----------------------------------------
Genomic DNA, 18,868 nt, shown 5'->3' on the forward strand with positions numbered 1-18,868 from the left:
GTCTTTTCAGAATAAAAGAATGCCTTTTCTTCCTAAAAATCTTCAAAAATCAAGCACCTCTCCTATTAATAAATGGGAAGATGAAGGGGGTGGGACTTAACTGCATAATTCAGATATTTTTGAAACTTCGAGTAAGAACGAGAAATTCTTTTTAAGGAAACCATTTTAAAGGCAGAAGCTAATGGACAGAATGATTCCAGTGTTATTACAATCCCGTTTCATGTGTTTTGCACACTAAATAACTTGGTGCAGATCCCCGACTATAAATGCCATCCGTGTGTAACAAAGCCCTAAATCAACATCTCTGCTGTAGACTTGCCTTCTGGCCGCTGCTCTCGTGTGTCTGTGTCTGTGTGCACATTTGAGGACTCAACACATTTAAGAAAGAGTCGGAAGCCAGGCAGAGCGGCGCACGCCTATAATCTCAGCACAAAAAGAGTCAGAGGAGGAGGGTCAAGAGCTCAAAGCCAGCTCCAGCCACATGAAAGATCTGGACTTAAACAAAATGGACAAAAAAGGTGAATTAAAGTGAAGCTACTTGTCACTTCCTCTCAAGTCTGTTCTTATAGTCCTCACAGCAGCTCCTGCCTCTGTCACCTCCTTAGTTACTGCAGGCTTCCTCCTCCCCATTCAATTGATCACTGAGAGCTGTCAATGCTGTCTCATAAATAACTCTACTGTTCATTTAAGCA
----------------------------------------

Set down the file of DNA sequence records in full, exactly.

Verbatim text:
Genomic DNA, 18,868 nt, shown 5'->3' on the forward strand with positions numbered 1-18,868 from the left:
GTCTTTTCAGAATAAAAGAATGCCTTTTCTTCCTAAAAATCTTCAAAAATCAAGCACCTCTCCTATTAATAAATGGGAAGATGAAGGGGGTGGGACTTAACTGCATAATTCAGATATTTTTGAAACTTCGAGTAAGAACGAGAAATTCTTTTTAAGGAAACCATTTTAAAGGCAGAAGCTAATGGACAGAATGATTCCAGTGTTATTACAATCCCGTTTCATGTGTTTTGCACACTAAATAACTTGGTGCAGATCCCCGACTATAAATGCCATCCGTGTGTAACAAAGCCCTAAATCAACATCTCTGCTGTAGACTTGCCTTCTGGCCGCTGCTCTCGTGTGTCTGTGTCTGTGTGCACATTTGAGGACTCAACACATTTAAGAAAGAGTCGGAAGCCAGGCAGAGCGGCGCACGCCTATAATCTCAGCACAAAAAGAGTCAGAGGAGGAGGGTCAAGAGCTCAAAGCCAGCTCCAGCCACATGAAAGATCTGGACTTAAACAAAATGGACAAAAAAGGTGAATTAAAGTGAAGCTACTTGTCACTTCCTCTCAAGTCTGTTCTTATAGTCCTCACAGCAGCTCCTGCCTCTGTCACCTCCTTAGTTACTGCAGGCTTCCTCCTCCCCATTCAATTGATCACTGAGAGCTGTCAATGCTGTCTCATAAATAACTCTACTGTTCATTTAAGCA